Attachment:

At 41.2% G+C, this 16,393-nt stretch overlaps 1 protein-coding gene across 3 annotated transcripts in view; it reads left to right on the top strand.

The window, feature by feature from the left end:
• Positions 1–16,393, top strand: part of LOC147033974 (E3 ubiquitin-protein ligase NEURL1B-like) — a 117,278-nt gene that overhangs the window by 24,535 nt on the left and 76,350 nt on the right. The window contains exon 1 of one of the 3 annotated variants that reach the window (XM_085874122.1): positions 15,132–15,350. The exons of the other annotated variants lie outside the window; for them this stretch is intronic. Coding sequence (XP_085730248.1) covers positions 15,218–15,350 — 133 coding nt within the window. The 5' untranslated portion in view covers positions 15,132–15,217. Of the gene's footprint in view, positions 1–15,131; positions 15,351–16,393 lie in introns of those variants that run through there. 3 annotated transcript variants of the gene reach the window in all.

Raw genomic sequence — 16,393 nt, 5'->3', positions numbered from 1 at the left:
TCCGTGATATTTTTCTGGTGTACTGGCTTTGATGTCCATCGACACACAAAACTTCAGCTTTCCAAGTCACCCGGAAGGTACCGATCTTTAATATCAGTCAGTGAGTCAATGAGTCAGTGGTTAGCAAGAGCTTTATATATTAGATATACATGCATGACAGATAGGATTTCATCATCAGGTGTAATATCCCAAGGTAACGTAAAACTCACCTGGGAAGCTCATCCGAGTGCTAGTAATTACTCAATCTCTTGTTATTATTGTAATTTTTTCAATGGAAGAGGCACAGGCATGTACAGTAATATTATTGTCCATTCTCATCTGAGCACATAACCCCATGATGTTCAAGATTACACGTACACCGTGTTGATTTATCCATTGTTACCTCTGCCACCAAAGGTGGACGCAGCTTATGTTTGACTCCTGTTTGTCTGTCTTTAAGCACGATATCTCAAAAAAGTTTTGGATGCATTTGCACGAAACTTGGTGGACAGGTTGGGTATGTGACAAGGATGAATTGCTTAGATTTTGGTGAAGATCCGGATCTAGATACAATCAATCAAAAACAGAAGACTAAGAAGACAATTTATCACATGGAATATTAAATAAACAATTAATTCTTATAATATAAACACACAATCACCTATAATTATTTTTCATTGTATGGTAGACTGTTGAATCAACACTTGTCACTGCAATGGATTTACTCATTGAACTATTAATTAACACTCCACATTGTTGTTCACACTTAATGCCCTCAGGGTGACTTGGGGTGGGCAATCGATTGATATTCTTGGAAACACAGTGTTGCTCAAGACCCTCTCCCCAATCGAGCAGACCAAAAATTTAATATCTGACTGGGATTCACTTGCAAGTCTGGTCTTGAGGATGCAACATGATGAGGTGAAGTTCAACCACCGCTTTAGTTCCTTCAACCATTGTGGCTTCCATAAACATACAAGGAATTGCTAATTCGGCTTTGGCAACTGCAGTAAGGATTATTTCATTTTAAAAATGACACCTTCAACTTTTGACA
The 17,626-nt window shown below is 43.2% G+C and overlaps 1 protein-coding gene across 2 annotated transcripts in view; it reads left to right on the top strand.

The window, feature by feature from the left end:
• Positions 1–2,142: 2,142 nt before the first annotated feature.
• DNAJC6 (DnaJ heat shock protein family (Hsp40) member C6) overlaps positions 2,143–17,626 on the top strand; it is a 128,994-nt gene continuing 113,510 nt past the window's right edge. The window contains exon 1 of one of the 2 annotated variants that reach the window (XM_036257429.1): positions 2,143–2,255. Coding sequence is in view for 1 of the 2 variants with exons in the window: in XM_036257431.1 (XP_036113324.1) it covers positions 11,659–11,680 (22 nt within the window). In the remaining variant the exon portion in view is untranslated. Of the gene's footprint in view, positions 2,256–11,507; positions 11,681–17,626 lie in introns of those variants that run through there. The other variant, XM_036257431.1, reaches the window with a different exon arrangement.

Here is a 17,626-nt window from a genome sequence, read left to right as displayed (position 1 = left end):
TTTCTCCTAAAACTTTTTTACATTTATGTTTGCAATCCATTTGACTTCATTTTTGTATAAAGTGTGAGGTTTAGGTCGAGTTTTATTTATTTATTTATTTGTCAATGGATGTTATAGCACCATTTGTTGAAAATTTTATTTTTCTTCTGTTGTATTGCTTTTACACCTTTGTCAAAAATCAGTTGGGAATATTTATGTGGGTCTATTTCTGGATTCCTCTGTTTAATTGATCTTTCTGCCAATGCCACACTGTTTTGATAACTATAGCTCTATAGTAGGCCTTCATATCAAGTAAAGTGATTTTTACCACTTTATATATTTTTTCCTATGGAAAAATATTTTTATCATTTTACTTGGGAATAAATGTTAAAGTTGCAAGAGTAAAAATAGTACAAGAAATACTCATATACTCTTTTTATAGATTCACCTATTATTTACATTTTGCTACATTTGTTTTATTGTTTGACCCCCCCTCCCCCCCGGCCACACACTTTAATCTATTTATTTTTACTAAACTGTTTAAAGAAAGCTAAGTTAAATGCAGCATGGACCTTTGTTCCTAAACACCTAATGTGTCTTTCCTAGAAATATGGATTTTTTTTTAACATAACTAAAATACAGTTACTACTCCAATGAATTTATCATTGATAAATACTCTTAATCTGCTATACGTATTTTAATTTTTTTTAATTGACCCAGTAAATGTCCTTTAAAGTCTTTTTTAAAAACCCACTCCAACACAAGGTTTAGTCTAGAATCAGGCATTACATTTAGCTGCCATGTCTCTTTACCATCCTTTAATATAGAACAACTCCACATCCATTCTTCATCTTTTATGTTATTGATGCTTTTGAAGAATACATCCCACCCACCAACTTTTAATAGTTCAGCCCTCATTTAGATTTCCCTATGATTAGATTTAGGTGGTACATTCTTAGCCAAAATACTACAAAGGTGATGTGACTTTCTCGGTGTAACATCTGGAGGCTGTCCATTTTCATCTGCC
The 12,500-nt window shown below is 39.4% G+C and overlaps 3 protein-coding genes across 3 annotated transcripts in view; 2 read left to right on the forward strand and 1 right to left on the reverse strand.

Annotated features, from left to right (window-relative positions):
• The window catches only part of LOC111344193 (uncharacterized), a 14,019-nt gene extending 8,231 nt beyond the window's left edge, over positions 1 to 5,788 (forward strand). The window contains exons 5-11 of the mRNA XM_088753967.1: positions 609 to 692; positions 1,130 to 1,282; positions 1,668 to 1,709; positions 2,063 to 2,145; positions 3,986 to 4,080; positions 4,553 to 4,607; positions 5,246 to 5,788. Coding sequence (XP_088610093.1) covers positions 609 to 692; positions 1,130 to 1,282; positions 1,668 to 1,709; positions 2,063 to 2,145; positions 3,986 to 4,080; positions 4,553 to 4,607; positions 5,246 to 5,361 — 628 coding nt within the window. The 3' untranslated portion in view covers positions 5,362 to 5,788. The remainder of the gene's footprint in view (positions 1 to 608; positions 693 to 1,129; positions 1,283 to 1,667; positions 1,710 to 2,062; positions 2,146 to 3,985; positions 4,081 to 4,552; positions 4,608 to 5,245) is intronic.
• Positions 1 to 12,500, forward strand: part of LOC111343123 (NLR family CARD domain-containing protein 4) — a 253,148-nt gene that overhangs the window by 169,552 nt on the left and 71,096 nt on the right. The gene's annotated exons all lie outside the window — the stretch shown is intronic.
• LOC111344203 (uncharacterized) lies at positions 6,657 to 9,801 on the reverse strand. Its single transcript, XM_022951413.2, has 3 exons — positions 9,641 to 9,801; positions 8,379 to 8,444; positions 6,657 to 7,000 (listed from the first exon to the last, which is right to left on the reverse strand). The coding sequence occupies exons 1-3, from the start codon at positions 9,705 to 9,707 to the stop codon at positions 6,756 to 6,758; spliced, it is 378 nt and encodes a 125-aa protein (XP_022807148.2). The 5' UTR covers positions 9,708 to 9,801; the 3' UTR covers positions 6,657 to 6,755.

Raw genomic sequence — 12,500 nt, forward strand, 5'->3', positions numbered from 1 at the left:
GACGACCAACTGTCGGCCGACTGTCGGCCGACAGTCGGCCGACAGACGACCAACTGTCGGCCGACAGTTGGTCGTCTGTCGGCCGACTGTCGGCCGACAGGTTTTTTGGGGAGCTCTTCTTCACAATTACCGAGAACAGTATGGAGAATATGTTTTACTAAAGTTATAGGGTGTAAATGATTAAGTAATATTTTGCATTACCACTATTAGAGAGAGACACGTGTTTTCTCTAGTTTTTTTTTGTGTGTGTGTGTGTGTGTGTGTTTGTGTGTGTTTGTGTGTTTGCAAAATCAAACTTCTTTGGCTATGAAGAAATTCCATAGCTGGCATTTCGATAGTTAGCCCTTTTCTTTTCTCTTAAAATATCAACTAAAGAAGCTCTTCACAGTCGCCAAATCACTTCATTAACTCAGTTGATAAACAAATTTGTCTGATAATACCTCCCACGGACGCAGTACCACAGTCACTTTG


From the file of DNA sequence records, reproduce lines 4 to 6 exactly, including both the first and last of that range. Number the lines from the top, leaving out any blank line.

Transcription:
Raw genomic sequence — 16,393 nt, 5'->3', positions numbered from 1 at the left:
TCCGTGATATTTTTCTGGTGTACTGGCTTTGATGTCCATCGACACACAAAACTTCAGCTTTCCAAGTCACCCGGAAGGTACCGATCTTTAATATCAGTCAGTGAGTCAATGAGTCAGTGGTTAGCAAGAGCTTTATATATTAGATATACATGCATGACAGATAGGATTTCATCATCAGGTGTAATATCCCAAGGTAACGTAAAACTCACCTGGGAAGCTCATCCGAGTGCTAGTAATTACTCAATCTCTTGTTATTATTGTAATTTTTTCAATGGAAGAGGCACAGGCATGTACAGTAATATTATTGTCCATTCTCATCTGAGCACATAACCCCATGATGTTCAAGATTACACGTACACCGTGTTGATTTATCCATTGTTACCTCTGCCACCAAAGGTGGACGCAGCTTATGTTTGACTCCTGTTTGTCTGTCTTTAAGCACGATATCTCAAAAAAGTTTTGGATGCATTTGCACGAAACTTGGTGGACAGGTTGGGTATGTGACAAGGATGAATTGCTTAGATTTTGGTGAAGATCCGGATCTAGATACAATCAATCAAAAACAGAAGACTAAGAAGACAATTTATCACATGGAATATTAAATAAACAATTAATTCTTATAATATAAACACACAATCACCTATAATTATTTTTCATTGTATGGTAGACTGTTGAATCAACACTTGTCACTGCAATGGATTTACTCATTGAACTATTAATTAACACTCCACATTGTTGTTCACACTTAATGCCCTCAGGGTGACTTGGGGTGGGCAATCGATTGATATTCTTGGAAACACAGTGTTGCTCAAGACCCTCTCCCCAATCGAGCAGACCAAAAATTTAATATCTGACTGGGATTCACTTGCAAGTCTGGTCTTGAGGATGCAACATGATGAGGTGAAGTTCAACCACCGCTTTAGTTCCTTCAACCATTGTGGCTTCCATAAACATACAAGGAATTGCTAATTCGGCTTTGGCAACTGCAGTAAGGATTATTTCATTTTAAAAATGACACCTTCAACTTTTGACA
The 17,626-nt window shown below is 43.2% G+C and overlaps 1 protein-coding gene across 2 annotated transcripts in view; it reads left to right on the top strand.